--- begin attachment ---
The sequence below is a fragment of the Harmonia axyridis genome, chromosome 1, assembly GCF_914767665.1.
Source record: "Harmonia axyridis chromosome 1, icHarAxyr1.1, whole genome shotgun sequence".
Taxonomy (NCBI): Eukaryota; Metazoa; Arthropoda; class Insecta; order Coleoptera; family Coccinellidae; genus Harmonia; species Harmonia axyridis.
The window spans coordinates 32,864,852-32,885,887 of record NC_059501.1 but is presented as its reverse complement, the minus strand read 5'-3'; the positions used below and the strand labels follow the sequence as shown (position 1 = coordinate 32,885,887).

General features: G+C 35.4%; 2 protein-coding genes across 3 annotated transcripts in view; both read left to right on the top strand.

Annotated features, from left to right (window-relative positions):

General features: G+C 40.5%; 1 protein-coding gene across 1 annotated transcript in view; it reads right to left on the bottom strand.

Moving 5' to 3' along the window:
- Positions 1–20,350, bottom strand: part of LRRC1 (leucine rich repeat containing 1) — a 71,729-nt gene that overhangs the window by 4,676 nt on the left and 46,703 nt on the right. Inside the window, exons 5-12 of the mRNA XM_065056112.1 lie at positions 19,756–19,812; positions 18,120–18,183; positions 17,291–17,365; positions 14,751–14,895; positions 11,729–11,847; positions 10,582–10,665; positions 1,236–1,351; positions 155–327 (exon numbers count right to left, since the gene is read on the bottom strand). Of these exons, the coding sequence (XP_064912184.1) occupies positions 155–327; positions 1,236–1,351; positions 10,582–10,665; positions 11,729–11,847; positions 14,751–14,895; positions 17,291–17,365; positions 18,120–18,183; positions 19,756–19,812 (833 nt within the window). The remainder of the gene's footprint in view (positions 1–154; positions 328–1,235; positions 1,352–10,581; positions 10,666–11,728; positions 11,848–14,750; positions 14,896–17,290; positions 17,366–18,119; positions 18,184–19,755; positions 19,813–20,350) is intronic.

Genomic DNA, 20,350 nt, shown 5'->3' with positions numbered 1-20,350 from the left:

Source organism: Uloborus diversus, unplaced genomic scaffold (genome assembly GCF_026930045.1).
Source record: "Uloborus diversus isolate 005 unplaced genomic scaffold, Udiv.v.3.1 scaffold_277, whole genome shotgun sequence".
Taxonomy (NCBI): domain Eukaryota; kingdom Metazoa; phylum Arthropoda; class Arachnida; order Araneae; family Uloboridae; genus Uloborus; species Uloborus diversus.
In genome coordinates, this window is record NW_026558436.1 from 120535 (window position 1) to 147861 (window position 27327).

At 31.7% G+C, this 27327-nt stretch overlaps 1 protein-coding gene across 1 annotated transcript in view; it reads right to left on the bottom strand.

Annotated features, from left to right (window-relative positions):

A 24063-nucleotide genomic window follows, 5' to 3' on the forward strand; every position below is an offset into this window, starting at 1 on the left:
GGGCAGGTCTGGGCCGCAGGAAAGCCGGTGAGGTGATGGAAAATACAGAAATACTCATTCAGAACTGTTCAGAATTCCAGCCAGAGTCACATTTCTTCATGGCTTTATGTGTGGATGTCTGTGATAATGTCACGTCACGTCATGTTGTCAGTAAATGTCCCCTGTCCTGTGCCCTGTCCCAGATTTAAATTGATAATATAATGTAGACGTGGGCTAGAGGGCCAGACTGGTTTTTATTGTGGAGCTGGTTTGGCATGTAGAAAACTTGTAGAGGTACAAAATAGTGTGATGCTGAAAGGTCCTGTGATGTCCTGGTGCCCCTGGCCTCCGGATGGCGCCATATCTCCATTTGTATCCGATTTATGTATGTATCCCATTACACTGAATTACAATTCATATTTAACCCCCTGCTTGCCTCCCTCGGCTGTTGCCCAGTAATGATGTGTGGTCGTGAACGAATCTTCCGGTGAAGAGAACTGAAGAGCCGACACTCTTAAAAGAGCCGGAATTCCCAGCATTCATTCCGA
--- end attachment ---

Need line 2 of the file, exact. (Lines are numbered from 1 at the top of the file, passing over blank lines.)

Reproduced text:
Source record: "Harmonia axyridis chromosome 1, icHarAxyr1.1, whole genome shotgun sequence".